Yes, we do love I Do! I Do!
TheatreWorks in New Milford features a stunning production of I Do! I Do!, that 1968 musical comedy which received seven Tony Award nominations— an unusual accomplishment for a play that features only two actors. In this case the two actors, Cary Van Hollen and Jonathan Jacobson, are not only believable, but can sing and dance with that polished patina for which Broadway was once so fabled, yet it is alive in the here and now, tucked away in New Milford at the theater which has just been awarded Best Small Theater in Connecticut 2017 by Connecticut Magazine.
Jonathan Jacobson exudes suave panache and searching reflection as well tempestuous rage and sentimental affection in Michael, the successful, mediocre, romantic novelist who imagines himself to be a serious writer. Cary Van Hollen as Agnes portrays a woman fiercely in search of her identity as she alternately spills enchantment, frustration, and temporary loss of identity.
Amid the comedy, there are tragic moments as the play follows the full arc of adult life's burden and joys. While the marriage of the two characters blossoms in romance, it turns to the trials of children, boredom, the irritating foibles of each partner, disappointment in children, and the dreary vexation of aging. All of this is molded into witty delight as both actors thread their silvery duets without missing a note or subversive joke. Yes, they are two songbirds in love even when they quarrel.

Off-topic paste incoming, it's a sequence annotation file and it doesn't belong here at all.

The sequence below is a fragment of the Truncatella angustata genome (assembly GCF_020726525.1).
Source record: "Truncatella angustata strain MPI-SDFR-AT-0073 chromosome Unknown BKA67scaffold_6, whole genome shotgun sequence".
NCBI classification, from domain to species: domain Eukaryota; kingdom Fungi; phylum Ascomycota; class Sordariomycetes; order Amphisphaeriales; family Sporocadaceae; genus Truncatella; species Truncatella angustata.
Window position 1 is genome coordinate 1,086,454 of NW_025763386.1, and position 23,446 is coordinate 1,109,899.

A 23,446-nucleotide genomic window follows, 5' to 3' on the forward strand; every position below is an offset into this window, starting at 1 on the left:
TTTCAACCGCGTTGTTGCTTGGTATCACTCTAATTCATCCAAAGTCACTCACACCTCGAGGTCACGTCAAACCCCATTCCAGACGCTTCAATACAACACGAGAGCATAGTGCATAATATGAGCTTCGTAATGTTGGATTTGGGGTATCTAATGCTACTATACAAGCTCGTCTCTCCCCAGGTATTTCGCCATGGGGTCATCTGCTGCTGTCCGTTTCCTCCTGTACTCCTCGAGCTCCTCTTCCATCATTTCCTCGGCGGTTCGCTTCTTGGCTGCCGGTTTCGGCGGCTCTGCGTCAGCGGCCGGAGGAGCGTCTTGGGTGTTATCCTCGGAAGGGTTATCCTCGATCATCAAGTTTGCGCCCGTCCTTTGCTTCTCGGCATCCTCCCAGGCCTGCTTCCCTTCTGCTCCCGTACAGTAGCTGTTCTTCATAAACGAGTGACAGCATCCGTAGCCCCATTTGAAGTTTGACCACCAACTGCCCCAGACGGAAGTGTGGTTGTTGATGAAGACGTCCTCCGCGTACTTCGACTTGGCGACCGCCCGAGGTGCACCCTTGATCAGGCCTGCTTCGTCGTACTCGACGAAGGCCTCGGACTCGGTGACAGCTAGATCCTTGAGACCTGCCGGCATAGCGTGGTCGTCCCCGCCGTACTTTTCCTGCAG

Director Brad Blake has delivered an impeccable production, wringing every nuanced emotion from the story and those small, yet delightfully witty songs. Costumes by Lauren Nicole Sherwood are so impeccable that they dazzle. Set design by Bradford Blake and James Hipp are elegant and functional. Even the lighting design by Leif Smith appears flawless. Here is a musical that thrills from opening to closing bow. And yes, the audience leapt to their feet with alacrity with long, wild applause.
If you missed this Broadway gem in 1966, then you are now of an age that this musical and this production will have exciting appeal. You may be tempted to this production more than once. While the philosophy of this musical remains conservative, it does not shirk the grittier side of life as it argues through song for sentimental redemption and acceptance of the human condition.